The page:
If you know you’re going to be making hard-boiled eggs, it’s good to note that older eggs will be easier to peel than fresh eggs when hard-boiled. So buy your eggs a week ahead of hard-boiling them. You’ll be much less frustrated when it comes time to slipping off the peels!
How to make deviled eggs:
Make your hard-boiled eggs first. I always make a few extra since there always seems to be a few that are hard to peel. Those tough-to-peel rascals end up looking like rejects for using in this recipe, so I set those aside to make egg salad for egg salad sandwiches instead. If you make a few extra, you should be good to go with 12 eggs that look nice when you peel them.
Use a sharp knife to slice the hard-boiled eggs in half. Dump the cooked yolks in a bowl and place the white halves on a platter. While your eggs are cooking, cook four slices of bacon in a skillet until crisp.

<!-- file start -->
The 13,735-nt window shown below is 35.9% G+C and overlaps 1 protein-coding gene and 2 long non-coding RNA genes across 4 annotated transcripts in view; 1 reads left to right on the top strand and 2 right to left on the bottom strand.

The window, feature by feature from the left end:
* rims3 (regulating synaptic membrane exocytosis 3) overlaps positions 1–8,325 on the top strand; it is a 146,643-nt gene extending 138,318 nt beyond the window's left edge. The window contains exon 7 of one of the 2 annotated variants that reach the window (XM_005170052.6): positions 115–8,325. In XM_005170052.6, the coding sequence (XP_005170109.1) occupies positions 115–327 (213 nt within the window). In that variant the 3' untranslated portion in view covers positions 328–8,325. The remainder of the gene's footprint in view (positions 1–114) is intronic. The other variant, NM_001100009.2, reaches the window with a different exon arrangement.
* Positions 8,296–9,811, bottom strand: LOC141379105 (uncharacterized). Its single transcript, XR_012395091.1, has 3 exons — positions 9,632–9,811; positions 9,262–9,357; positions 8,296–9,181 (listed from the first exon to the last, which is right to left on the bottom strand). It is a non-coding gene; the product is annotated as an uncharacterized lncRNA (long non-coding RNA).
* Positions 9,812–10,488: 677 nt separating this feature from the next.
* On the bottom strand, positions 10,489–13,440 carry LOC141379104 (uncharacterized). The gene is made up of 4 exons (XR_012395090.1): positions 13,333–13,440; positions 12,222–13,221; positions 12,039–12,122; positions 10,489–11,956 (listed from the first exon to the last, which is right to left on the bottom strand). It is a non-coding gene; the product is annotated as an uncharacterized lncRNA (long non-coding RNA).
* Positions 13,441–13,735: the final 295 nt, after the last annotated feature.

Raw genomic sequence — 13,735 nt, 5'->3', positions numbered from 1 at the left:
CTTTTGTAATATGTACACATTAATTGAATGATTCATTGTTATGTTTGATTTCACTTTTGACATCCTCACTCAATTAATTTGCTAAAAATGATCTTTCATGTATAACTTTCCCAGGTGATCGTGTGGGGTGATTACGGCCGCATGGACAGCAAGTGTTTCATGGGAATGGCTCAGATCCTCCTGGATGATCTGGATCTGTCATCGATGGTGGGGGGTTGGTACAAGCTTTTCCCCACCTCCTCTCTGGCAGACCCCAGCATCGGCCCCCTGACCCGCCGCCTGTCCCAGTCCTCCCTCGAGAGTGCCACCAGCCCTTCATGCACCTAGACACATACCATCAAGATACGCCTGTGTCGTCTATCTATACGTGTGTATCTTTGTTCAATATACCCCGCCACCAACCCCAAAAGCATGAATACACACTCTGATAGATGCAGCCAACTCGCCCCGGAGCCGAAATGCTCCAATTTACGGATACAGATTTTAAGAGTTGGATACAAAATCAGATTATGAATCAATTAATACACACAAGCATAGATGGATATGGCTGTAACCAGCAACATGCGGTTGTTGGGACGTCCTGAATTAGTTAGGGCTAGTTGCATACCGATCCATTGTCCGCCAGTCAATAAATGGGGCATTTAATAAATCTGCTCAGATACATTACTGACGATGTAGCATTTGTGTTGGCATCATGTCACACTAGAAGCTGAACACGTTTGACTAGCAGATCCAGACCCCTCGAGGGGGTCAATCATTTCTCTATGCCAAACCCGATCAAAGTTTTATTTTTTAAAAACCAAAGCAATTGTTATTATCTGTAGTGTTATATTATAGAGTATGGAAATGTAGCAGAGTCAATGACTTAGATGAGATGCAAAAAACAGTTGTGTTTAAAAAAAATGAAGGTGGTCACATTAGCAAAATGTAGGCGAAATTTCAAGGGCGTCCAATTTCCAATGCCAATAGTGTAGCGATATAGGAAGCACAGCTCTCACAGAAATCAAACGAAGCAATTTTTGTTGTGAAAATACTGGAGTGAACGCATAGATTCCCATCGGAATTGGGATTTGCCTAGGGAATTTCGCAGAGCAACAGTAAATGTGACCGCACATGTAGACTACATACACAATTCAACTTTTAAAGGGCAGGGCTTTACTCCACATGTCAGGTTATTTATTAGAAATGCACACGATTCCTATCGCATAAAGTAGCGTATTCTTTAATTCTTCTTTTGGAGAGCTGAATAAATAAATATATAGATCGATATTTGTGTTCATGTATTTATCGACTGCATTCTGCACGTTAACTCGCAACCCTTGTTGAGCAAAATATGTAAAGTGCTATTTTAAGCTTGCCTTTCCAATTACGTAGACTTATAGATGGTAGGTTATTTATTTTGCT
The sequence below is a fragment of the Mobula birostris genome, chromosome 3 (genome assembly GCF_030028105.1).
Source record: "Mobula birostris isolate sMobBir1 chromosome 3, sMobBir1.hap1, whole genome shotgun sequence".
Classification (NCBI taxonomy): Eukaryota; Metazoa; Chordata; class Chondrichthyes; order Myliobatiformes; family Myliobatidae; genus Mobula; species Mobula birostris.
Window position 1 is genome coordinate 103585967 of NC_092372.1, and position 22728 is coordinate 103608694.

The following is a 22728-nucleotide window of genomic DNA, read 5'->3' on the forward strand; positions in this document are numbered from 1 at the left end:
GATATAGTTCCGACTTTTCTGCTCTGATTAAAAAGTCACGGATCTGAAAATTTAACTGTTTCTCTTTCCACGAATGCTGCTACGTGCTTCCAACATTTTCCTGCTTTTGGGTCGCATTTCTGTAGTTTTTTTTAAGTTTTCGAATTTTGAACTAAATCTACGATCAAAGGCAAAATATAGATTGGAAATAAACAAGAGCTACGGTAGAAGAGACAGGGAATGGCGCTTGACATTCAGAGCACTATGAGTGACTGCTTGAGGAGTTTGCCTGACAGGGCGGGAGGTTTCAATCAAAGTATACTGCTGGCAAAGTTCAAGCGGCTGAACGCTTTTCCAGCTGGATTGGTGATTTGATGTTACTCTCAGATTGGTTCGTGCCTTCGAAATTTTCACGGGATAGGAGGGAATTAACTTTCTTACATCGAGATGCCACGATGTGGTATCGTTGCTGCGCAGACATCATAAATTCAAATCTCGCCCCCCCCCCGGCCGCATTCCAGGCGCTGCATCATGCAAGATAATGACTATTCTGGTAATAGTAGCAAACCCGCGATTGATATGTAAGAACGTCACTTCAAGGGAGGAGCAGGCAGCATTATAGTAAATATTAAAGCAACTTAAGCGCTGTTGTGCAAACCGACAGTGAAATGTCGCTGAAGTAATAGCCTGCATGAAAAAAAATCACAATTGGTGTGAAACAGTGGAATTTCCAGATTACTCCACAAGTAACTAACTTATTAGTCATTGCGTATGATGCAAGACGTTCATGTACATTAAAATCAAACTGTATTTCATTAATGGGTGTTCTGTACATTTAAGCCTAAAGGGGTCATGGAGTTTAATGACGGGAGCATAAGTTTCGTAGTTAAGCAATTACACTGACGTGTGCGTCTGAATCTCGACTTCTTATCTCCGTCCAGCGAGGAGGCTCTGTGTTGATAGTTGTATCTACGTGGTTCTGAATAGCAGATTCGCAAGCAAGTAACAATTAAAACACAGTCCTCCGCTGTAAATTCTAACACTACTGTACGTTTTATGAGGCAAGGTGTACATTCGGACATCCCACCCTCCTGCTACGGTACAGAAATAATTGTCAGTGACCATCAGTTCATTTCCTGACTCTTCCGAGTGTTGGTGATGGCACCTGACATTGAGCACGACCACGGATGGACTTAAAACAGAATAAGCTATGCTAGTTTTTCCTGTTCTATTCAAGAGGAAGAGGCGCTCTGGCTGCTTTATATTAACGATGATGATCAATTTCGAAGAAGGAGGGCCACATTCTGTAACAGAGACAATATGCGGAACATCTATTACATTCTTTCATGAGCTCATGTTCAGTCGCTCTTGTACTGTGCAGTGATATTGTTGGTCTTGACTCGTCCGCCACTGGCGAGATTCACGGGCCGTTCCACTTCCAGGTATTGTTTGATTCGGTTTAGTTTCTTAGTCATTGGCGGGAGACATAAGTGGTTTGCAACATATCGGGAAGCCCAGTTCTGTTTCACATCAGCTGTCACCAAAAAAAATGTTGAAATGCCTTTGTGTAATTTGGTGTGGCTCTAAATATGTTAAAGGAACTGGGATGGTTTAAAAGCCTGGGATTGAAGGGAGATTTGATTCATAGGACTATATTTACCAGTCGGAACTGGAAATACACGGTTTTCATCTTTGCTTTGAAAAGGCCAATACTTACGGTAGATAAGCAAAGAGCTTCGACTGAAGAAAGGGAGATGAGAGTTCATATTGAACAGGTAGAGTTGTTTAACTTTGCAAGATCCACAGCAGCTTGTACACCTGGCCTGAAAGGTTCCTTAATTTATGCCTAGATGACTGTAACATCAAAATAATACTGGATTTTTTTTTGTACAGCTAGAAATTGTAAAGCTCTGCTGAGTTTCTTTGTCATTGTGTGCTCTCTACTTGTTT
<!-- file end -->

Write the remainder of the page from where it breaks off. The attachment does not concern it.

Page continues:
In a medium bowl, mash the egg yolks and mix with mayo, chopped bacon, celery salt, onion, pepper, balsamic vinegar and a little sugar. Spoon the mixture into the egg halves or use a piping bag if you want it to look a little more fancy (or neat).
Take a look at my photos. Mine look pretty fancy the way the mixture is piped on. For these Bacon Balsamic Deviled Eggs, I used a piping bag with a too-small tip and it was a pain. The bacon kept getting stuck in the tip and caused quite the headache. If you wish to use a piping bag/tip, be sure to mince the bacon finely and use a tip that is large enough to push the chunks through. When you watch the video, you’ll see that a bag without a tip is used for transferring the filling to the egg, and that method is so much easier.